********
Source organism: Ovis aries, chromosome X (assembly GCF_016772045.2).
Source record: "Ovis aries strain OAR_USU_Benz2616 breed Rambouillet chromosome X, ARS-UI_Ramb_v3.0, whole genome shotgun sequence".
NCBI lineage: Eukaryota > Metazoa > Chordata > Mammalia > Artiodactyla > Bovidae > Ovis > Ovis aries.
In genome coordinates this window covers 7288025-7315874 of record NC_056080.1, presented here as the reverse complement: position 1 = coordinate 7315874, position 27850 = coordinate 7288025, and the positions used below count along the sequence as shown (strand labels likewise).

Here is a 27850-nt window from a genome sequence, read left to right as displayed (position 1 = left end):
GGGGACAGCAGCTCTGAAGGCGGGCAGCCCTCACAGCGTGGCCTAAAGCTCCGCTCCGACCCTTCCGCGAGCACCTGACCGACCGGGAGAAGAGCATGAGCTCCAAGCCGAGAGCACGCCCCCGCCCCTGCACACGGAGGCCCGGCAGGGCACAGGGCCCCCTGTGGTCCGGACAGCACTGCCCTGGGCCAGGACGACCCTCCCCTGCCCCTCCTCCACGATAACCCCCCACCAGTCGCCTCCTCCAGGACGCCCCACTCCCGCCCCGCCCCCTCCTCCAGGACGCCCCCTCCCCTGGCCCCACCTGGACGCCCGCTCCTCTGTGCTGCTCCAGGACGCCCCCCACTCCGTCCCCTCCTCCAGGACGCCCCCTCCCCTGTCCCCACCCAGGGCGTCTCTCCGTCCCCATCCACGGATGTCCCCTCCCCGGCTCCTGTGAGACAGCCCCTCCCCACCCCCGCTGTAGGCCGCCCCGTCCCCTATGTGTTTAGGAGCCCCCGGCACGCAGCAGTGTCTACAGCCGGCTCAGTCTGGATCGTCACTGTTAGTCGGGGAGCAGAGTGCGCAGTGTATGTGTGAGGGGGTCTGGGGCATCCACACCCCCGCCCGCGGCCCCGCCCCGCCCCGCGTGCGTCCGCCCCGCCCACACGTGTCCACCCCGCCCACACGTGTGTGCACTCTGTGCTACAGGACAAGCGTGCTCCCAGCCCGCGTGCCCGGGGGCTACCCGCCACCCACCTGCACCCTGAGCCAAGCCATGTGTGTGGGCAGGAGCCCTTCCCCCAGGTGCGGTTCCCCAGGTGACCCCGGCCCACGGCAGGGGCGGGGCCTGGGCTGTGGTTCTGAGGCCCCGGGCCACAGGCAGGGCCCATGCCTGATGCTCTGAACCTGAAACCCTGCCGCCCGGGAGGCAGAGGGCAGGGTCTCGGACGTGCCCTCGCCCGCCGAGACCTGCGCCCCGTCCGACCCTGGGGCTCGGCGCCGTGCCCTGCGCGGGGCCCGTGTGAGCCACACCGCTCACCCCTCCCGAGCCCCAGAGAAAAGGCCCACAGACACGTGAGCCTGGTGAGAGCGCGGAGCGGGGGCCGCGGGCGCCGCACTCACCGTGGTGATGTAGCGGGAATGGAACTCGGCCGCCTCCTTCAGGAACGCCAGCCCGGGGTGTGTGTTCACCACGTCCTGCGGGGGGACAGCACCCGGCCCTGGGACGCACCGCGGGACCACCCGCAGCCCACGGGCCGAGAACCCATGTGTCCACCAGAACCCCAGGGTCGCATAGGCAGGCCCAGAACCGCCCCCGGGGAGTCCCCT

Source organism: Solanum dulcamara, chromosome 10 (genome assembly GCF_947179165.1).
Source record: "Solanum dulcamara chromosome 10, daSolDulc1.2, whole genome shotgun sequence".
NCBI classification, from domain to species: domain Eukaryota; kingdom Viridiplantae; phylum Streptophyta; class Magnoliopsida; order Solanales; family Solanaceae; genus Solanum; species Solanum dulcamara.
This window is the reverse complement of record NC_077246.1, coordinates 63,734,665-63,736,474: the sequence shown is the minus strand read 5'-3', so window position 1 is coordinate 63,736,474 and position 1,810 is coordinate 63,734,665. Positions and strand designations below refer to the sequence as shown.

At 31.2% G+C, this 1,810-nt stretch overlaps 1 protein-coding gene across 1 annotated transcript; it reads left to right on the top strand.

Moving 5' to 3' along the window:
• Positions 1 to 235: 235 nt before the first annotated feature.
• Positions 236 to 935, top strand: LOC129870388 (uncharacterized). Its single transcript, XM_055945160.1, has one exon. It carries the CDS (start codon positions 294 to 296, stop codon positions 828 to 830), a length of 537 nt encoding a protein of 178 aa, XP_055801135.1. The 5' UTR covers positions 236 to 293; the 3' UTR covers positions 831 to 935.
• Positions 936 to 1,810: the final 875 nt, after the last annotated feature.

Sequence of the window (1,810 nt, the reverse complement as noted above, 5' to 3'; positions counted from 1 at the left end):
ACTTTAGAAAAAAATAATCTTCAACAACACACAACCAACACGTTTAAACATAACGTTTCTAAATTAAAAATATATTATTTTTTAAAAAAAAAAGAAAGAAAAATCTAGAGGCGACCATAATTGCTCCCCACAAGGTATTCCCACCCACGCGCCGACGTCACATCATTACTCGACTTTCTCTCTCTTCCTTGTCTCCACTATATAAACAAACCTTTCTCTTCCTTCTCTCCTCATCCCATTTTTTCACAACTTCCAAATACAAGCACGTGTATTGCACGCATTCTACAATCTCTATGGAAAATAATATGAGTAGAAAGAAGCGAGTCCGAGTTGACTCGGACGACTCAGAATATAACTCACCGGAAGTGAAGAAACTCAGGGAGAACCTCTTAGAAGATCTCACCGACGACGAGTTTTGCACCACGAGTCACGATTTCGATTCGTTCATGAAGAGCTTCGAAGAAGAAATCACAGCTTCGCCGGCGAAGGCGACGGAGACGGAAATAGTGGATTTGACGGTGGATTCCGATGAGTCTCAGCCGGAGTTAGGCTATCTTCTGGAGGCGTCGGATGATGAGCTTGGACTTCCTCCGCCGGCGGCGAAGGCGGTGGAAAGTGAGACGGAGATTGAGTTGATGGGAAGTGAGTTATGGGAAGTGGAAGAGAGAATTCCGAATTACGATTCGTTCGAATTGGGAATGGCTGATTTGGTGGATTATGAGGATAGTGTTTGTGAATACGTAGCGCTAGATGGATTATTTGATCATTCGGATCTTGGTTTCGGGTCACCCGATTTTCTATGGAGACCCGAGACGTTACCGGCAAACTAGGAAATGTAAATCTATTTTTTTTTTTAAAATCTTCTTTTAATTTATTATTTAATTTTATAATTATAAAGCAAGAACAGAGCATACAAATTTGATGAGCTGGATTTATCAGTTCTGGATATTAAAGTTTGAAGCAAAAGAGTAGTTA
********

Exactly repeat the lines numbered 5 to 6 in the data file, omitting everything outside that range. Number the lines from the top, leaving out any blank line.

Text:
Here is a 27850-nt window from a genome sequence, read left to right as displayed (position 1 = left end):
GGGGACAGCAGCTCTGAAGGCGGGCAGCCCTCACAGCGTGGCCTAAAGCTCCGCTCCGACCCTTCCGCGAGCACCTGACCGACCGGGAGAAGAGCATGAGCTCCAAGCCGAGAGCACGCCCCCGCCCCTGCACACGGAGGCCCGGCAGGGCACAGGGCCCCCTGTGGTCCGGACAGCACTGCCCTGGGCCAGGACGACCCTCCCCTGCCCCTCCTCCACGATAACCCCCCACCAGTCGCCTCCTCCAGGACGCCCCACTCCCGCCCCGCCCCCTCCTCCAGGACGCCCCCTCCCCTGGCCCCACCTGGACGCCCGCTCCTCTGTGCTGCTCCAGGACGCCCCCCACTCCGTCCCCTCCTCCAGGACGCCCCCTCCCCTGTCCCCACCCAGGGCGTCTCTCCGTCCCCATCCACGGATGTCCCCTCCCCGGCTCCTGTGAGACAGCCCCTCCCCACCCCCGCTGTAGGCCGCCCCGTCCCCTATGTGTTTAGGAGCCCCCGGCACGCAGCAGTGTCTACAGCCGGCTCAGTCTGGATCGTCACTGTTAGTCGGGGAGCAGAGTGCGCAGTGTATGTGTGAGGGGGTCTGGGGCATCCACACCCCCGCCCGCGGCCCCGCCCCGCCCCGCGTGCGTCCGCCCCGCCCACACGTGTCCACCCCGCCCACACGTGTGTGCACTCTGTGCTACAGGACAAGCGTGCTCCCAGCCCGCGTGCCCGGGGGCTACCCGCCACCCACCTGCACCCTGAGCCAAGCCATGTGTGTGGGCAGGAGCCCTTCCCCCAGGTGCGGTTCCCCAGGTGACCCCGGCCCACGGCAGGGGCGGGGCCTGGGCTGTGGTTCTGAGGCCCCGGGCCACAGGCAGGGCCCATGCCTGATGCTCTGAACCTGAAACCCTGCCGCCCGGGAGGCAGAGGGCAGGGTCTCGGACGTGCCCTCGCCCGCCGAGACCTGCGCCCCGTCCGACCCTGGGGCTCGGCGCCGTGCCCTGCGCGGGGCCCGTGTGAGCCACACCGCTCACCCCTCCCGAGCCCCAGAGAAAAGGCCCACAGACACGTGAGCCTGGTGAGAGCGCGGAGCGGGGGCCGCGGGCGCCGCACTCACCGTGGTGATGTAGCGGGAATGGAACTCGGCCGCCTCCTTCAGGAACGCCAGCCCGGGGTGTGTGTTCACCACGTCCTGCGGGGGGACAGCACCCGGCCCTGGGACGCACCGCGGGACCACCCGCAGCCCACGGGCCGAGAACCCATGTGTCCACCAGAACCCCAGGGTCGCATAGGCAGGCCCAGAACCGCCCCCGGGGAGTCCCCT